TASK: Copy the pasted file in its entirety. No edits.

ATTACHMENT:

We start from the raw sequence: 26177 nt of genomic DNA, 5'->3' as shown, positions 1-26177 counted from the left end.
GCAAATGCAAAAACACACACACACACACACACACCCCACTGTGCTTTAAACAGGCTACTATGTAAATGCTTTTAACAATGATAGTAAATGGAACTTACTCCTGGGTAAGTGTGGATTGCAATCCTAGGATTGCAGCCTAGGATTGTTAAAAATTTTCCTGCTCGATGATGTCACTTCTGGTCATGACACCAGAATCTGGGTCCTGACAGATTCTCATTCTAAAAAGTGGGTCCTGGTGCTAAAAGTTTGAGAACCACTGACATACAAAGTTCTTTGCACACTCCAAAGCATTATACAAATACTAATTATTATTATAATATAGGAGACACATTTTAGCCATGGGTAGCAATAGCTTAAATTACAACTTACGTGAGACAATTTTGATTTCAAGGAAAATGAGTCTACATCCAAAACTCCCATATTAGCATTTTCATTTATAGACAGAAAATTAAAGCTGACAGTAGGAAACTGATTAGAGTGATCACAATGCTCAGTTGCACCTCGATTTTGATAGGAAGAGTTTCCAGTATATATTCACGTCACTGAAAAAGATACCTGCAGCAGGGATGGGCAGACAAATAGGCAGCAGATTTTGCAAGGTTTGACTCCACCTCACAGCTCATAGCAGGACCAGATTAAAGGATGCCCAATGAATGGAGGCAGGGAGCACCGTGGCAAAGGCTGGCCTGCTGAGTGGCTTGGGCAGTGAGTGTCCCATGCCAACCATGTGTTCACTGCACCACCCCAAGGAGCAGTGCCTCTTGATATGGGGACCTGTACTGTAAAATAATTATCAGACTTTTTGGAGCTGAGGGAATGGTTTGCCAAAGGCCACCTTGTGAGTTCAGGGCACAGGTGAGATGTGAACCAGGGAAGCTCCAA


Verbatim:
We start from the raw sequence: 26177 nt of genomic DNA, 5'->3' as shown, positions 1-26177 counted from the left end.
GCAAATGCAAAAACACACACACACACACACACACCCCACTGTGCTTTAAACAGGCTACTATGTAAATGCTTTTAACAATGATAGTAAATGGAACTTACTCCTGGGTAAGTGTGGATTGCAATCCTAGGATTGCAGCCTAGGATTGTTAAAAATTTTCCTGCTCGATGATGTCACTTCTGGTCATGACACCAGAATCTGGGTCCTGACAGATTCTCATTCTAAAAAGTGGGTCCTGGTGCTAAAAGTTTGAGAACCACTGACATACAAAGTTCTTTGCACACTCCAAAGCATTATACAAATACTAATTATTATTATAATATAGGAGACACATTTTAGCCATGGGTAGCAATAGCTTAAATTACAACTTACGTGAGACAATTTTGATTTCAAGGAAAATGAGTCTACATCCAAAACTCCCATATTAGCATTTTCATTTATAGACAGAAAATTAAAGCTGACAGTAGGAAACTGATTAGAGTGATCACAATGCTCAGTTGCACCTCGATTTTGATAGGAAGAGTTTCCAGTATATATTCACGTCACTGAAAAAGATACCTGCAGCAGGGATGGGCAGACAAATAGGCAGCAGATTTTGCAAGGTTTGACTCCACCTCACAGCTCATAGCAGGACCAGATTAAAGGATGCCCAATGAATGGAGGCAGGGAGCACCGTGGCAAAGGCTGGCCTGCTGAGTGGCTTGGGCAGTGAGTGTCCCATGCCAACCATGTGTTCACTGCACCACCCCAAGGAGCAGTGCCTCTTGATATGGGGACCTGTACTGTAAAATAATTATCAGACTTTTTGGAGCTGAGGGAATGGTTTGCCAAAGGCCACCTTGTGAGTTCAGGGCACAGGTGAGATGTGAACCAGGGAAGCTCCAA